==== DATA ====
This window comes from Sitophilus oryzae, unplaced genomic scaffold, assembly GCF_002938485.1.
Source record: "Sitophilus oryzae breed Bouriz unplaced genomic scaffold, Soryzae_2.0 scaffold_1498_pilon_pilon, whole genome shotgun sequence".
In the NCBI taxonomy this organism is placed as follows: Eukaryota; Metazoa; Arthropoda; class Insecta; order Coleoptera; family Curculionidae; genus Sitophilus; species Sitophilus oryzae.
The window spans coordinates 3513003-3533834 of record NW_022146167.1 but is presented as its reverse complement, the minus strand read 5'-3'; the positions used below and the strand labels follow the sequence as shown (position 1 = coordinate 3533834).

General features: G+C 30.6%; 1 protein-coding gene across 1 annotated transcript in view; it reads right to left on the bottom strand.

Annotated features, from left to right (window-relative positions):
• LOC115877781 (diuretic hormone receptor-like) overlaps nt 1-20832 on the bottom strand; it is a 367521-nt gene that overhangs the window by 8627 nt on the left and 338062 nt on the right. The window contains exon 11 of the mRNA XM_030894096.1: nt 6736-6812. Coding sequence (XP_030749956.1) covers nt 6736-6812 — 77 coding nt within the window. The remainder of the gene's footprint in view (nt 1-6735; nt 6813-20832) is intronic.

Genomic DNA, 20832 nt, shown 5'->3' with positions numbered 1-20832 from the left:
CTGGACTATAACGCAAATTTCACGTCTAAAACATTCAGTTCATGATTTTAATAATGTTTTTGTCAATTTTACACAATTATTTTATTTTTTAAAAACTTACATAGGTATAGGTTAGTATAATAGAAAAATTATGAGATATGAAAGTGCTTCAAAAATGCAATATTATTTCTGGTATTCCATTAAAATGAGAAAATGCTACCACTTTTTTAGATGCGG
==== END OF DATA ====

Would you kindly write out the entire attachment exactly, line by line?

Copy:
This window comes from Sitophilus oryzae, unplaced genomic scaffold, assembly GCF_002938485.1.
Source record: "Sitophilus oryzae breed Bouriz unplaced genomic scaffold, Soryzae_2.0 scaffold_1498_pilon_pilon, whole genome shotgun sequence".
In the NCBI taxonomy this organism is placed as follows: Eukaryota; Metazoa; Arthropoda; class Insecta; order Coleoptera; family Curculionidae; genus Sitophilus; species Sitophilus oryzae.
The window spans coordinates 3513003-3533834 of record NW_022146167.1 but is presented as its reverse complement, the minus strand read 5'-3'; the positions used below and the strand labels follow the sequence as shown (position 1 = coordinate 3533834).

General features: G+C 30.6%; 1 protein-coding gene across 1 annotated transcript in view; it reads right to left on the bottom strand.

Annotated features, from left to right (window-relative positions):
• LOC115877781 (diuretic hormone receptor-like) overlaps nt 1-20832 on the bottom strand; it is a 367521-nt gene that overhangs the window by 8627 nt on the left and 338062 nt on the right. The window contains exon 11 of the mRNA XM_030894096.1: nt 6736-6812. Coding sequence (XP_030749956.1) covers nt 6736-6812 — 77 coding nt within the window. The remainder of the gene's footprint in view (nt 1-6735; nt 6813-20832) is intronic.

Genomic DNA, 20832 nt, shown 5'->3' with positions numbered 1-20832 from the left:
CTGGACTATAACGCAAATTTCACGTCTAAAACATTCAGTTCATGATTTTAATAATGTTTTTGTCAATTTTACACAATTATTTTATTTTTTAAAAACTTACATAGGTATAGGTTAGTATAATAGAAAAATTATGAGATATGAAAGTGCTTCAAAAATGCAATATTATTTCTGGTATTCCATTAAAATGAGAAAATGCTACCACTTTTTTAGATGCGG